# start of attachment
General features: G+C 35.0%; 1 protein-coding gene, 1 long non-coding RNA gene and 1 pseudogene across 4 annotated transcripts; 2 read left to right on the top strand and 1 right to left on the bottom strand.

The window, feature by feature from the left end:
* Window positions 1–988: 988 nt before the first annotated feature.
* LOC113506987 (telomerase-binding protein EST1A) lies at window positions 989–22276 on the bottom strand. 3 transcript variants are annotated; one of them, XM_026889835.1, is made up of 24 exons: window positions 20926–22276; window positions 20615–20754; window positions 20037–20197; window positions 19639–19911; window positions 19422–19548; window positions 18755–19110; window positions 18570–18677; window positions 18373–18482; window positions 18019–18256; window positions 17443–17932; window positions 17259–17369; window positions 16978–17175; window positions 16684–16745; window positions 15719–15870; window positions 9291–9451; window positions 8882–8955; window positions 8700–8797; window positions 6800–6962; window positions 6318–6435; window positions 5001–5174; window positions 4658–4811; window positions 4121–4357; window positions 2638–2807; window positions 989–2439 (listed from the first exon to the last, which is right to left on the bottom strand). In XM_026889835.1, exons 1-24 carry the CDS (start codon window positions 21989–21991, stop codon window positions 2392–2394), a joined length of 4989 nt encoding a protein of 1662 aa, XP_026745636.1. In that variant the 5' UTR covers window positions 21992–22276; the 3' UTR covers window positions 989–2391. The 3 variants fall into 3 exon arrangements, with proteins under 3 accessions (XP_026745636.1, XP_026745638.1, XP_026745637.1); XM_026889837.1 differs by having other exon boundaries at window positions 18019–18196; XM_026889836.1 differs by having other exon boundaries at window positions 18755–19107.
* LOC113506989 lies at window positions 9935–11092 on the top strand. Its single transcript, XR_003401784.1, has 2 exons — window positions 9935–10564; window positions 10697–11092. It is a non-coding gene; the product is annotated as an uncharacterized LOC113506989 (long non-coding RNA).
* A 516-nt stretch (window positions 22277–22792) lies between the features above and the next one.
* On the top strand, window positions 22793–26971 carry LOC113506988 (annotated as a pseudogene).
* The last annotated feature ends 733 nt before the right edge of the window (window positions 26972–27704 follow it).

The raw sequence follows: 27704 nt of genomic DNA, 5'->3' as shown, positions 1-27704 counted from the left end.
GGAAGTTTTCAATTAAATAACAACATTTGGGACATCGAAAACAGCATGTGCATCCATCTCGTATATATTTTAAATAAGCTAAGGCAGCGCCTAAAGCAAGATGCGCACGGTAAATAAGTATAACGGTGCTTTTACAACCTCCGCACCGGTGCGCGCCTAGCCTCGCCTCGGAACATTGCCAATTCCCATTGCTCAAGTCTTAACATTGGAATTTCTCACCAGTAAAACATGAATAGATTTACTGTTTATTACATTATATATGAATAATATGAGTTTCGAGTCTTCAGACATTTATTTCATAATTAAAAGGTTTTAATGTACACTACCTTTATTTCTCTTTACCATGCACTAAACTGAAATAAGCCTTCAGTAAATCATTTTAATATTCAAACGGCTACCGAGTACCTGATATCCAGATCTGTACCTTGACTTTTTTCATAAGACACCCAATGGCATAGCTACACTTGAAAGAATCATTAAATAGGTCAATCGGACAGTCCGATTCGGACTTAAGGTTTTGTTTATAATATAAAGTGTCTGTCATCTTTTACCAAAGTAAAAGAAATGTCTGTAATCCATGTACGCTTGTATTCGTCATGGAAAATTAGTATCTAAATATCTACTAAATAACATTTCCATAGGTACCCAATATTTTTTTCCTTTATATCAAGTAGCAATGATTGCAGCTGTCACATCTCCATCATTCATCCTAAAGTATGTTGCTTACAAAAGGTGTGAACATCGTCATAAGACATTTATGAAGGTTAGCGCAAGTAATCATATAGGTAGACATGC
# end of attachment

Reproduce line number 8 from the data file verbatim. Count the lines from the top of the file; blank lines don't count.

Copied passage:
* The last annotated feature ends 733 nt before the right edge of the window (window positions 26972–27704 follow it).